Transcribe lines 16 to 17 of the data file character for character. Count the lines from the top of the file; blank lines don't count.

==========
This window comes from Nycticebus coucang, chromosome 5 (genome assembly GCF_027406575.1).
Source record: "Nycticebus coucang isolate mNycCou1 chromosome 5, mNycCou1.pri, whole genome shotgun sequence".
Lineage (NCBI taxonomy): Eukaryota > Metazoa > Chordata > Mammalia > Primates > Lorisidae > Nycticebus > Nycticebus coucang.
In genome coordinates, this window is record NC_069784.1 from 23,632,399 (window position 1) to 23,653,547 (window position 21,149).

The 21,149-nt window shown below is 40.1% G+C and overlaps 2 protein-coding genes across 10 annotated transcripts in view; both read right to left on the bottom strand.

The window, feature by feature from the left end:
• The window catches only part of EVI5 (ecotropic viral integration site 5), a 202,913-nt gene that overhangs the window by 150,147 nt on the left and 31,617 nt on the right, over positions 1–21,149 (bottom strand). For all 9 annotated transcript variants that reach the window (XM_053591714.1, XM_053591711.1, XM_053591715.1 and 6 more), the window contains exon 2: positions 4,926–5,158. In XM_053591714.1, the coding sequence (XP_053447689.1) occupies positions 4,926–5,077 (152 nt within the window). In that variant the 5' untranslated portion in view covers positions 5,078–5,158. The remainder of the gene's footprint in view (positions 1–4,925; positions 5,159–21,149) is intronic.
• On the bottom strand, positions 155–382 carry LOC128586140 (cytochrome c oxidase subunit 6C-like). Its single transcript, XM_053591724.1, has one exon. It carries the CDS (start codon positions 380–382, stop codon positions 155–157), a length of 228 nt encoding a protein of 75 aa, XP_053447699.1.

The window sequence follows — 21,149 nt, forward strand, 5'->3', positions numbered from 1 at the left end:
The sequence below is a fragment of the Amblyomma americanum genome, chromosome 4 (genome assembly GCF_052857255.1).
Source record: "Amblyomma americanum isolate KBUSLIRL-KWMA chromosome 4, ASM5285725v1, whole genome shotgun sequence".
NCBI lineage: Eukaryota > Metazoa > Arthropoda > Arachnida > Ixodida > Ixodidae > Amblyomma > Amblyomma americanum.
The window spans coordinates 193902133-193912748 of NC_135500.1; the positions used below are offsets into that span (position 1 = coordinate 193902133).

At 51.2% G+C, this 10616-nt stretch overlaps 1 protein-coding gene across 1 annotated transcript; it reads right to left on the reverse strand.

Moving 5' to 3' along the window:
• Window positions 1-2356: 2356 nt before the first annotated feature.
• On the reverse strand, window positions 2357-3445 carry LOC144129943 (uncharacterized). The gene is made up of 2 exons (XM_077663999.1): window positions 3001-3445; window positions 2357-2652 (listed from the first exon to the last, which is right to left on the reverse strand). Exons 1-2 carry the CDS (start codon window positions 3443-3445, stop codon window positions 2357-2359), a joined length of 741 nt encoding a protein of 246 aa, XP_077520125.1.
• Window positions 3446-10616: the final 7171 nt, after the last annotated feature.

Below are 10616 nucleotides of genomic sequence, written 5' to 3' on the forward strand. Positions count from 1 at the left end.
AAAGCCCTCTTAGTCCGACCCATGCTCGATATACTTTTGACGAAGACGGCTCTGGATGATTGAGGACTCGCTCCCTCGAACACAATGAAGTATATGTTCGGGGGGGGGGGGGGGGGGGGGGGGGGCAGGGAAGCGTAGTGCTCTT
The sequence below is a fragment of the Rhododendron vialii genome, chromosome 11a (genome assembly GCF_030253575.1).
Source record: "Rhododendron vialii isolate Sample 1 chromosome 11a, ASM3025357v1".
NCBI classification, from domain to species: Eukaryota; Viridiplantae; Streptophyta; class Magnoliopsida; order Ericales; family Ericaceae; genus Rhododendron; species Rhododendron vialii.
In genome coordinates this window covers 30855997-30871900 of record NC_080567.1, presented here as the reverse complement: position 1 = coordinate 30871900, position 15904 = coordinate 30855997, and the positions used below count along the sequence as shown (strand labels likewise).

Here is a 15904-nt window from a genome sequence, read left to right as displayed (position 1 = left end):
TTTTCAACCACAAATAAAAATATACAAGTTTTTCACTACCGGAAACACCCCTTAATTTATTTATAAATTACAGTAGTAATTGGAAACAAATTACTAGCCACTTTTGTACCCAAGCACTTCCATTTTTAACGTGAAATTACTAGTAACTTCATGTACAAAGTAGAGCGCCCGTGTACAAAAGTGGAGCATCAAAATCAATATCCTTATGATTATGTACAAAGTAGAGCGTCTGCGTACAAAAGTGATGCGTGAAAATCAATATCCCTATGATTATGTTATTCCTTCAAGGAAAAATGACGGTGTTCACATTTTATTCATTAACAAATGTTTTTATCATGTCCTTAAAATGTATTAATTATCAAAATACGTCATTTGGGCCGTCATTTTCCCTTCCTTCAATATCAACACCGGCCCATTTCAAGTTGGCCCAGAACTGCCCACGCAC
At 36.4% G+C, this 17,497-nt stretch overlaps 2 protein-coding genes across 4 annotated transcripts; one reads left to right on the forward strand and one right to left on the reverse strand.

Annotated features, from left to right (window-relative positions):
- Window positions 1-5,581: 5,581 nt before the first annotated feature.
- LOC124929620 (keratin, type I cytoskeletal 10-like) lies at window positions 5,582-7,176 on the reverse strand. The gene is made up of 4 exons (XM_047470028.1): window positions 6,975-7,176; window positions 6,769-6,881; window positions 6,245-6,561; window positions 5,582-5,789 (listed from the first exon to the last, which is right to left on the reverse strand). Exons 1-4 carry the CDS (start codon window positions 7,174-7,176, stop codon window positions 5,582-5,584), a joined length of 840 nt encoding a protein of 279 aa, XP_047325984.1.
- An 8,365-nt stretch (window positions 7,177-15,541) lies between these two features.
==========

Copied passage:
• Window positions 1-2356: 2356 nt before the first annotated feature.
• On the reverse strand, window positions 2357-3445 carry LOC144129943 (uncharacterized). The gene is made up of 2 exons (XM_077663999.1): window positions 3001-3445; window positions 2357-2652 (listed from the first exon to the last, which is right to left on the reverse strand). Exons 1-2 carry the CDS (start codon window positions 3443-3445, stop codon window positions 2357-2359), a joined length of 741 nt encoding a protein of 246 aa, XP_077520125.1.